6. In many Scottish Lodges the Office-bearers wear sashes over the right shoulder and under the left arm. This is a relic of the days when all gentlemen wore swords suspended by a leather or cloth sash. On entering the Lodge the sword itself was removed but the sash was left in position. The sash is worn over the jacket, not, like the apron, under it.
7. In some Constitutions it is common for a Brother to wear at all times, the apron and regalia appropriate to the highest Masonic rank he holds. This is not so in the Scottish Constitution. However, all Office-bearers of District Grand Lodge and Daughter Lodges shall be entitled to wear the regalia of their rank at any regularly constituted Masonic meeting. On no account should two collars be worn at the same time.
8. It has been customary in Scotland for an Honorary Grand Lodge Office-bearer to wear his jewel of his Honorary Office on a thistle-green ribbon, one and a half inches broad, with his Lodge regalia.
9. It is the custom in many Lodges to present to the retiring Master a Past Master's Jewel as a mark of appreciation for the work done by him while in the chair of the Lodge.
10. It is but fitting that Past Masters should wear these jewels when attending meetings of the Lodge which has awarded them.
11. It is not, however, the Scottish custom to wear jewels when wearing District Grand Lodge regalia.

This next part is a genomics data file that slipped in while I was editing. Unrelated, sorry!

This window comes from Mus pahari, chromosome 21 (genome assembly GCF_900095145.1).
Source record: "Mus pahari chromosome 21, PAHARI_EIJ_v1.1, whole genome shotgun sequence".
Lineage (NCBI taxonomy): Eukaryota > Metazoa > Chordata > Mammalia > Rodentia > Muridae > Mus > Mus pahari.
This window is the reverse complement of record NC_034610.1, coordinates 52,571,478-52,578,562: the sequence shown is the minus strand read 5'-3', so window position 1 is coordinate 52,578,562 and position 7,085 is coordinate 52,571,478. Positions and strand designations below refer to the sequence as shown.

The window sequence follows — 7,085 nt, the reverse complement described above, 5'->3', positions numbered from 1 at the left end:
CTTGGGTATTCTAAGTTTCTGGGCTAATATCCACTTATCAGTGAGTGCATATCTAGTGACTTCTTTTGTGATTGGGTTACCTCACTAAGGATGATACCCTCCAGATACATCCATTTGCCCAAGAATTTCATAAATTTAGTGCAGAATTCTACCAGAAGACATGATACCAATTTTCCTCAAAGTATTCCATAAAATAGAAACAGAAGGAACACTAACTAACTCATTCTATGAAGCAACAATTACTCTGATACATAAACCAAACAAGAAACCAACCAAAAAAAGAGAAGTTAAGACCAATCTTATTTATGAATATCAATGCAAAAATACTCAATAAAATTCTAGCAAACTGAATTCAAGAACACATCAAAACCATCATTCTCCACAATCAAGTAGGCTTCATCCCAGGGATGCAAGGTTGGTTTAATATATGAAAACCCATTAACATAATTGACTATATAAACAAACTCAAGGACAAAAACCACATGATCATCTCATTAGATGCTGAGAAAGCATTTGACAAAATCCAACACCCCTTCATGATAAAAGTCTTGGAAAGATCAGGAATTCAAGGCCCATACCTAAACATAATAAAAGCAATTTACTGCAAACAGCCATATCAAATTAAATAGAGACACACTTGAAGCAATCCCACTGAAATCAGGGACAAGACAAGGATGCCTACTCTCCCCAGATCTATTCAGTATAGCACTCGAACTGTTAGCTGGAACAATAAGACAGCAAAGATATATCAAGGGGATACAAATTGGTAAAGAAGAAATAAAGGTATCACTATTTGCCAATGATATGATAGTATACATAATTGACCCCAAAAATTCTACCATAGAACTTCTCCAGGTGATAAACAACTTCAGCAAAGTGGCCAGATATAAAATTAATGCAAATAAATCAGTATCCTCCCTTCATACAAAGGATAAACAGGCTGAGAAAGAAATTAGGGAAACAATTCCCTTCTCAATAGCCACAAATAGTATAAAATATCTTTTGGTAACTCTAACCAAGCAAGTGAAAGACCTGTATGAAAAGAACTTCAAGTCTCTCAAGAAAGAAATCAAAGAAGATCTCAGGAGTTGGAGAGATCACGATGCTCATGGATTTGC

12. However, if a District Grand Lodge Office-bearer is attending a Lodge in his official capacity he should wear the Past Master's jewel or the Lodge jewel if he is entitled to either of them as a mark of respect to the Lodge.
13. There is nothing to prevent a Brother who is a Past Master of more than one Lodge wearing two or three Past master's jewels at the same time.
14. A Brother may also be a Past Master of a Lodge under another Constitution and shall be entitled to wear a Past Master's jewel of a Lodge under that Constitution in a Scottish Lodge. It is entirely a matter for the Brother concerned, remembering that in the Lodge all Brethren are of equal standing and that as little distinction in regalia and jewels as is possible should be the case.
1. A Lodge may require its members to wear formal dress at its meetings although Grand Lodge lays down no ruling on this matter.